Comment


                    • #11
                      Originally posted by df0rster View Post

                      I don't remember the exact numbers. something close to what you have though, I know West was close to south, and east was the lowest.

                      But I am not trying to undersize the inverter for cost, it is for ease of approval per the coop's rules. I think less than 5kw and I basically don't have to do inspections, plans, etc. I need to talk to someone about that for sure though. They just call it "short" vs "long" form application and the long form has a lot more requirements as far as design and legalese, etc.
                      If you will be getting billed to a T.O.U. schedule and have a true NEM that does not have tiers in it, and system production is less than consumption for a year, or perhaps any billing period, you can treat the array as a revenue producer separate from what you would be paying for without an array that can be used to offset a bill. By multiplying each hour's modeled system production from PVWatts or some other (hopefully) reliable model by the POCO's per kWh rate for that hour (the time integrated hourly production-hourly rate product), summed over 8,760 hours, you'll get a modeled estimate of what any array at any orientation can do to offset a bill. Redoing that method for different orientations will show which orientation will produce the largest bill offset separate from usage, again, provided the billing tariff is true T.O.U. and does not have tiers overlaid in it. If there are tiers within that tariff, the method will not work without further manipulation. I'm working on that one as time permits.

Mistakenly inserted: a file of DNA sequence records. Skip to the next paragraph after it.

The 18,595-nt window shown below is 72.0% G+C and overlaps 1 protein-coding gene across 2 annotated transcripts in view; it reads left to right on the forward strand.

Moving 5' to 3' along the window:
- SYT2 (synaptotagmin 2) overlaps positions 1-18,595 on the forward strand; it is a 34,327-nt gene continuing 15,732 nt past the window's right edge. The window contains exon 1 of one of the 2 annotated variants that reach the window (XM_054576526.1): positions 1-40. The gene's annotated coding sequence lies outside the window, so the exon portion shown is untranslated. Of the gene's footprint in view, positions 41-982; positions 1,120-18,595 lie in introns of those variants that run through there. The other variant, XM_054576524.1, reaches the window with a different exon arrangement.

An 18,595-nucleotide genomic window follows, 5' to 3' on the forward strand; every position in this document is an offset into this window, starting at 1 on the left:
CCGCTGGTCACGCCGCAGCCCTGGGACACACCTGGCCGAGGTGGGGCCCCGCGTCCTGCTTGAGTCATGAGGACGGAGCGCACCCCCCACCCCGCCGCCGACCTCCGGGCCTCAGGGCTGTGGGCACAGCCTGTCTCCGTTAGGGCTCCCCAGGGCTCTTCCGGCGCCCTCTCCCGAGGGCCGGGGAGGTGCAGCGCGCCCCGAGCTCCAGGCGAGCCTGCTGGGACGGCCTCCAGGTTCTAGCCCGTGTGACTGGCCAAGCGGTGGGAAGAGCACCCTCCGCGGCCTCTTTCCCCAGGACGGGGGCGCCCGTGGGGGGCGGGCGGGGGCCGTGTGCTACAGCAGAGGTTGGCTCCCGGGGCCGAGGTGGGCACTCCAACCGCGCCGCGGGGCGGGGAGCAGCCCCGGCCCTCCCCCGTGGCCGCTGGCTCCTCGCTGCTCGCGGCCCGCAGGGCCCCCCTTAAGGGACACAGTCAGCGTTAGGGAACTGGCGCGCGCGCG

As a way of example only, around here, and under the common T.O.U. tariff that many/most new (non grandfathered) residential PV owners fall under (SDG & E's schedule DR-SES), the optimum orientation is ~ 200 - 225 deg. azimuth at about a 30 deg. tilt for an unshaded array using PVWatts as a model for output. Under that tariff (SDG & E schedule DR-SES) and using current rates and times of that schedule, that optimum orientation will offset about $455 - $460 /yr in electric bill per installed STC kW (less NBC = non by bypassable charges).

                      So, a 5 STC kW array will produce ~ $450per yr./kW * 5kW = ~ $2,250/yr. in offset for an electric bill (less NBC), regardless of the size of the bill, provided the array production is less than the usage, and again, the T.O.U. tariff is true T.O.U. and does not have tiers overlaid in it. (For CA users, the small amount of non bypassable charges of ~ $0.02/kWh for each kWh sent to the user must also be accounted for and are not included in this analysis. Those charges will probably amount to somewhere in the area of $20/yr. per installed STC kW. but will vary with usage pattern. The max. NBC per installed STC kW will be ~ $30-$33.)